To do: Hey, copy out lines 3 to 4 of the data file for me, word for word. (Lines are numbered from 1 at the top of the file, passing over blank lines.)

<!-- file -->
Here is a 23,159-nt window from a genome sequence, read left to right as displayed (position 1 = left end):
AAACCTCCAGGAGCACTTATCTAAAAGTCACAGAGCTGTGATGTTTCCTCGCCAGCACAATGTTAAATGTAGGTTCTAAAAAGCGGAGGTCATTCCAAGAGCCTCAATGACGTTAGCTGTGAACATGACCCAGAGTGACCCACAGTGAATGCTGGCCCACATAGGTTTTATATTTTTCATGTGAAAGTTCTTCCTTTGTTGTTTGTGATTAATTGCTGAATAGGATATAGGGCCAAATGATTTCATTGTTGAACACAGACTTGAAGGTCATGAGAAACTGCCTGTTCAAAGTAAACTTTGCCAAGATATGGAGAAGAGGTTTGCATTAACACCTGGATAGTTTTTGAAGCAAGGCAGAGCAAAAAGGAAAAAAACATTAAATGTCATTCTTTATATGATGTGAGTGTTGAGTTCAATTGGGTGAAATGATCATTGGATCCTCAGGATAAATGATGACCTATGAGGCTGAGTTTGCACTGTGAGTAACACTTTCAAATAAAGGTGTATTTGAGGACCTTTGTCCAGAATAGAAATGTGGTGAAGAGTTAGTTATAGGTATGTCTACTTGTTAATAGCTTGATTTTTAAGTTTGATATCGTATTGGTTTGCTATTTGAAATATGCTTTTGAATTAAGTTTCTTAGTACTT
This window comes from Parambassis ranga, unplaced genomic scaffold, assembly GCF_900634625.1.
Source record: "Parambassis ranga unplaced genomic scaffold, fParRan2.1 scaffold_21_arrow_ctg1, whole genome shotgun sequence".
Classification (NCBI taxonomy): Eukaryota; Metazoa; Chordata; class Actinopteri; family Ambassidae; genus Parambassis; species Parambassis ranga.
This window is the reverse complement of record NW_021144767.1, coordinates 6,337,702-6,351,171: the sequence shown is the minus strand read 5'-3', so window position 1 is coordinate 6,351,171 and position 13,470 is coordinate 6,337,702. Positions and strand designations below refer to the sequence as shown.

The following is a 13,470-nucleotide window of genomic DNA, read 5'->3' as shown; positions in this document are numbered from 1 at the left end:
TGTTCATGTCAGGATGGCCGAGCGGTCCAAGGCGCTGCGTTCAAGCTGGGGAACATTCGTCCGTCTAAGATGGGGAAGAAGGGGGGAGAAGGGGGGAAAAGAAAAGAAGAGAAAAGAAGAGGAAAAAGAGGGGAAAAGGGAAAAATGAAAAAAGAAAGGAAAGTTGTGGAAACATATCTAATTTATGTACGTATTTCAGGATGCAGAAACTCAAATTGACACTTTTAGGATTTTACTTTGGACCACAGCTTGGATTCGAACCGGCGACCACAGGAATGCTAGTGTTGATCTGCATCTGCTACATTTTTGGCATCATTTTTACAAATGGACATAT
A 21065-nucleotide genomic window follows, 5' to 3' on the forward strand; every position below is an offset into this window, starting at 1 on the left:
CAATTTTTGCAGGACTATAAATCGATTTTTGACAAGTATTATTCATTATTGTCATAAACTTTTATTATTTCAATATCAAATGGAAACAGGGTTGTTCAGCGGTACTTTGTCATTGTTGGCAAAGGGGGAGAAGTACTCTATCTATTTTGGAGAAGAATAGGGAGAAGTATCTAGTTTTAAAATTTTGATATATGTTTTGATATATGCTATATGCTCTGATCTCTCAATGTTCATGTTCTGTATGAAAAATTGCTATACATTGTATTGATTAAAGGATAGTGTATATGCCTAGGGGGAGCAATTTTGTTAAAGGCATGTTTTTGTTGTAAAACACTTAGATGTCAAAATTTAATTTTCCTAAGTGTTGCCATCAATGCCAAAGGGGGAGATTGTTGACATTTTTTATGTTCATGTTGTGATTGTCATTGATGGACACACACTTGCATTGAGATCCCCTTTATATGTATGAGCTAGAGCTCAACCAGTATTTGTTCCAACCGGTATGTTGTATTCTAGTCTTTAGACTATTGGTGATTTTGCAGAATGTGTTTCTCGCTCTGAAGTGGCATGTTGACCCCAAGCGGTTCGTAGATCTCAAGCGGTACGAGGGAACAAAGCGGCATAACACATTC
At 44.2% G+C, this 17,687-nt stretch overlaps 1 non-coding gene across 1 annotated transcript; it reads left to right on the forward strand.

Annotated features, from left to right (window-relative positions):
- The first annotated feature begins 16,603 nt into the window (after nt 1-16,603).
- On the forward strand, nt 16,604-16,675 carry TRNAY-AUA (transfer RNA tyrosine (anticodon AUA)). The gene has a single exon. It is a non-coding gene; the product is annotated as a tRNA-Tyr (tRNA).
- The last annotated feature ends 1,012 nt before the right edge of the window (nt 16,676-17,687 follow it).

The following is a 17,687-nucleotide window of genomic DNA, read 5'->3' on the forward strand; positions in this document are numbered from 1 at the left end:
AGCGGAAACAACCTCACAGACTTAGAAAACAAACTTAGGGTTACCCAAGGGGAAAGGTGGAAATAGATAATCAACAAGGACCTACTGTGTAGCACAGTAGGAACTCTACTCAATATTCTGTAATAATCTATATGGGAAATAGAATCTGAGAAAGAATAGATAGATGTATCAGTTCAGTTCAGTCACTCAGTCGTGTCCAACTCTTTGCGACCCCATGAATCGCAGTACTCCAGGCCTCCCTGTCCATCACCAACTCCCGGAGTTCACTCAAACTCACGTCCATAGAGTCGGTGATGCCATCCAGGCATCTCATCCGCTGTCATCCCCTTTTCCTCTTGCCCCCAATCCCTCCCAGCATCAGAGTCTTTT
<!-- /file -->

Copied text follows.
This window comes from Parambassis ranga, unplaced genomic scaffold, assembly GCF_900634625.1.
Source record: "Parambassis ranga unplaced genomic scaffold, fParRan2.1 scaffold_21_arrow_ctg1, whole genome shotgun sequence".